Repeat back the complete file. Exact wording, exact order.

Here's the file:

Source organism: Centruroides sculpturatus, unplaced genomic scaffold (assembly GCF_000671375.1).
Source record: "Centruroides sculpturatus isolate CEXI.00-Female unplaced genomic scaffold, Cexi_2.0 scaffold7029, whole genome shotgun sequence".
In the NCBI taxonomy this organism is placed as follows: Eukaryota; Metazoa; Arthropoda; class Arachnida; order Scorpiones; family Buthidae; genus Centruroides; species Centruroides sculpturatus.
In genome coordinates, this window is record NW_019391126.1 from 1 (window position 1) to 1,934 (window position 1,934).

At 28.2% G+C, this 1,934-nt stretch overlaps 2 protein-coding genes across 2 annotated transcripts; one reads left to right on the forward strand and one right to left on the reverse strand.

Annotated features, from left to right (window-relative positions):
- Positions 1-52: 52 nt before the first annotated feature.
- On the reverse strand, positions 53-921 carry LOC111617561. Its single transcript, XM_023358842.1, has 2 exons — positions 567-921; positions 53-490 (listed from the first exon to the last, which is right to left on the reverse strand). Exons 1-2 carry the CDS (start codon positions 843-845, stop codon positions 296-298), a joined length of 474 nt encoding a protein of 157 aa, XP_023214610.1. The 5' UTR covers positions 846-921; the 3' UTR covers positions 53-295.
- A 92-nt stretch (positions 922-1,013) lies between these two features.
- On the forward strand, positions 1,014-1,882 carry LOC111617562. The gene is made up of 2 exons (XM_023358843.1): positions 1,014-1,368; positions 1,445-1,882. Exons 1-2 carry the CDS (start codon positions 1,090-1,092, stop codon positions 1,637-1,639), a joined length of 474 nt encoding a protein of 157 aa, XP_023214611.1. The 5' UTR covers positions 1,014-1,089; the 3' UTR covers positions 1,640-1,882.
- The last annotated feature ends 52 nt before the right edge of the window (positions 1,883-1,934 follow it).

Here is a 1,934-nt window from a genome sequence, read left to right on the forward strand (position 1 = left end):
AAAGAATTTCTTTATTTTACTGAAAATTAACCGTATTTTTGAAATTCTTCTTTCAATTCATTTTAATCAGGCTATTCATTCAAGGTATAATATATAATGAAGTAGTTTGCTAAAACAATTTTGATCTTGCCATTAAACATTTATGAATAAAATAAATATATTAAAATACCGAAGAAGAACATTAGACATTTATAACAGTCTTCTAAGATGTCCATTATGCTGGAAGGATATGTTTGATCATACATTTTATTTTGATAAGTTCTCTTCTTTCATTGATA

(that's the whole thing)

Source organism: Centruroides sculpturatus, unplaced genomic scaffold (assembly GCF_000671375.1).
Source record: "Centruroides sculpturatus isolate CEXI.00-Female unplaced genomic scaffold, Cexi_2.0 scaffold7029, whole genome shotgun sequence".
In the NCBI taxonomy this organism is placed as follows: Eukaryota; Metazoa; Arthropoda; class Arachnida; order Scorpiones; family Buthidae; genus Centruroides; species Centruroides sculpturatus.
In genome coordinates, this window is record NW_019391126.1 from 1 (window position 1) to 1,934 (window position 1,934).

At 28.2% G+C, this 1,934-nt stretch overlaps 2 protein-coding genes across 2 annotated transcripts; one reads left to right on the forward strand and one right to left on the reverse strand.

Annotated features, from left to right (window-relative positions):
- Positions 1-52: 52 nt before the first annotated feature.
- On the reverse strand, positions 53-921 carry LOC111617561. Its single transcript, XM_023358842.1, has 2 exons — positions 567-921; positions 53-490 (listed from the first exon to the last, which is right to left on the reverse strand). Exons 1-2 carry the CDS (start codon positions 843-845, stop codon positions 296-298), a joined length of 474 nt encoding a protein of 157 aa, XP_023214610.1. The 5' UTR covers positions 846-921; the 3' UTR covers positions 53-295.
- A 92-nt stretch (positions 922-1,013) lies between these two features.
- On the forward strand, positions 1,014-1,882 carry LOC111617562. The gene is made up of 2 exons (XM_023358843.1): positions 1,014-1,368; positions 1,445-1,882. Exons 1-2 carry the CDS (start codon positions 1,090-1,092, stop codon positions 1,637-1,639), a joined length of 474 nt encoding a protein of 157 aa, XP_023214611.1. The 5' UTR covers positions 1,014-1,089; the 3' UTR covers positions 1,640-1,882.
- The last annotated feature ends 52 nt before the right edge of the window (positions 1,883-1,934 follow it).

Here is a 1,934-nt window from a genome sequence, read left to right on the forward strand (position 1 = left end):
AAAGAATTTCTTTATTTTACTGAAAATTAACCGTATTTTTGAAATTCTTCTTTCAATTCATTTTAATCAGGCTATTCATTCAAGGTATAATATATAATGAAGTAGTTTGCTAAAACAATTTTGATCTTGCCATTAAACATTTATGAATAAAATAAATATATTAAAATACCGAAGAAGAACATTAGACATTTATAACAGTCTTCTAAGATGTCCATTATGCTGGAAGGATATGTTTGATCATACATTTTATTTTGATAAGTTCTCTTCTTTCATTGATA